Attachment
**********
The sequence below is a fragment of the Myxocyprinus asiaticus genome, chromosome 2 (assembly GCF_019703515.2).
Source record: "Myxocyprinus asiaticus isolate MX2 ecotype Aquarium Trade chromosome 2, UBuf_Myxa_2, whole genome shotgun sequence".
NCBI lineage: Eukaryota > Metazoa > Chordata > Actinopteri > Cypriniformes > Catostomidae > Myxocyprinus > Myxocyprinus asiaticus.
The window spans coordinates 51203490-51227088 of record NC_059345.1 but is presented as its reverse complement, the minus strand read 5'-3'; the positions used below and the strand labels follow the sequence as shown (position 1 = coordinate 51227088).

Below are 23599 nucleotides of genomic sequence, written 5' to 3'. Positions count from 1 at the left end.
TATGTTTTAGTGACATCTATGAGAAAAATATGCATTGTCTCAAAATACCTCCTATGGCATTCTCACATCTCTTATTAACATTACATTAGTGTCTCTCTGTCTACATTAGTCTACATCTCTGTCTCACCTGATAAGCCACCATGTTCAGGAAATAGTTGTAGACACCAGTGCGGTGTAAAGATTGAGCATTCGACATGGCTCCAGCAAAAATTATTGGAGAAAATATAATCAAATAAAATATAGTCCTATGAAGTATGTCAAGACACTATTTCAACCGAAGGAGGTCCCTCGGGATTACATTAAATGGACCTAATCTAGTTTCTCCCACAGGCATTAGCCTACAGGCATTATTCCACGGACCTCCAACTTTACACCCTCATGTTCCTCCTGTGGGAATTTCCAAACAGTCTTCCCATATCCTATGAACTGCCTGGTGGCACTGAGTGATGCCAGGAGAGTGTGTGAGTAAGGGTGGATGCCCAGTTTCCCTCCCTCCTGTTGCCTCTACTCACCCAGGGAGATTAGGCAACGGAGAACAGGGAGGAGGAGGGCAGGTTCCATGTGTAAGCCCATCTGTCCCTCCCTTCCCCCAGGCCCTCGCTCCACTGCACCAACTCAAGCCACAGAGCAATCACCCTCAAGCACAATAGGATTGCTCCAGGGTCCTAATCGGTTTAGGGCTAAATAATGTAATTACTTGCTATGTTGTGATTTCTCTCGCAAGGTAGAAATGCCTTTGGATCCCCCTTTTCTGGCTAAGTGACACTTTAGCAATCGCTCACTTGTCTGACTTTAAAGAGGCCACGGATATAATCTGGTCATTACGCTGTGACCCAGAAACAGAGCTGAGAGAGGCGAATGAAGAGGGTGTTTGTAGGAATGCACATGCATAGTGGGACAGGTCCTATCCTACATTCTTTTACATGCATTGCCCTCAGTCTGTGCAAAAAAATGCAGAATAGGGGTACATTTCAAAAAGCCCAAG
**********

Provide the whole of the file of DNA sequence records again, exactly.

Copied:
The sequence below is a fragment of the Myxocyprinus asiaticus genome, chromosome 2 (assembly GCF_019703515.2).
Source record: "Myxocyprinus asiaticus isolate MX2 ecotype Aquarium Trade chromosome 2, UBuf_Myxa_2, whole genome shotgun sequence".
NCBI lineage: Eukaryota > Metazoa > Chordata > Actinopteri > Cypriniformes > Catostomidae > Myxocyprinus > Myxocyprinus asiaticus.
The window spans coordinates 51203490-51227088 of record NC_059345.1 but is presented as its reverse complement, the minus strand read 5'-3'; the positions used below and the strand labels follow the sequence as shown (position 1 = coordinate 51227088).

Below are 23599 nucleotides of genomic sequence, written 5' to 3'. Positions count from 1 at the left end.
TATGTTTTAGTGACATCTATGAGAAAAATATGCATTGTCTCAAAATACCTCCTATGGCATTCTCACATCTCTTATTAACATTACATTAGTGTCTCTCTGTCTACATTAGTCTACATCTCTGTCTCACCTGATAAGCCACCATGTTCAGGAAATAGTTGTAGACACCAGTGCGGTGTAAAGATTGAGCATTCGACATGGCTCCAGCAAAAATTATTGGAGAAAATATAATCAAATAAAATATAGTCCTATGAAGTATGTCAAGACACTATTTCAACCGAAGGAGGTCCCTCGGGATTACATTAAATGGACCTAATCTAGTTTCTCCCACAGGCATTAGCCTACAGGCATTATTCCACGGACCTCCAACTTTACACCCTCATGTTCCTCCTGTGGGAATTTCCAAACAGTCTTCCCATATCCTATGAACTGCCTGGTGGCACTGAGTGATGCCAGGAGAGTGTGTGAGTAAGGGTGGATGCCCAGTTTCCCTCCCTCCTGTTGCCTCTACTCACCCAGGGAGATTAGGCAACGGAGAACAGGGAGGAGGAGGGCAGGTTCCATGTGTAAGCCCATCTGTCCCTCCCTTCCCCCAGGCCCTCGCTCCACTGCACCAACTCAAGCCACAGAGCAATCACCCTCAAGCACAATAGGATTGCTCCAGGGTCCTAATCGGTTTAGGGCTAAATAATGTAATTACTTGCTATGTTGTGATTTCTCTCGCAAGGTAGAAATGCCTTTGGATCCCCCTTTTCTGGCTAAGTGACACTTTAGCAATCGCTCACTTGTCTGACTTTAAAGAGGCCACGGATATAATCTGGTCATTACGCTGTGACCCAGAAACAGAGCTGAGAGAGGCGAATGAAGAGGGTGTTTGTAGGAATGCACATGCATAGTGGGACAGGTCCTATCCTACATTCTTTTACATGCATTGCCCTCAGTCTGTGCAAAAAAATGCAGAATAGGGGTACATTTCAAAAAGCCCAAG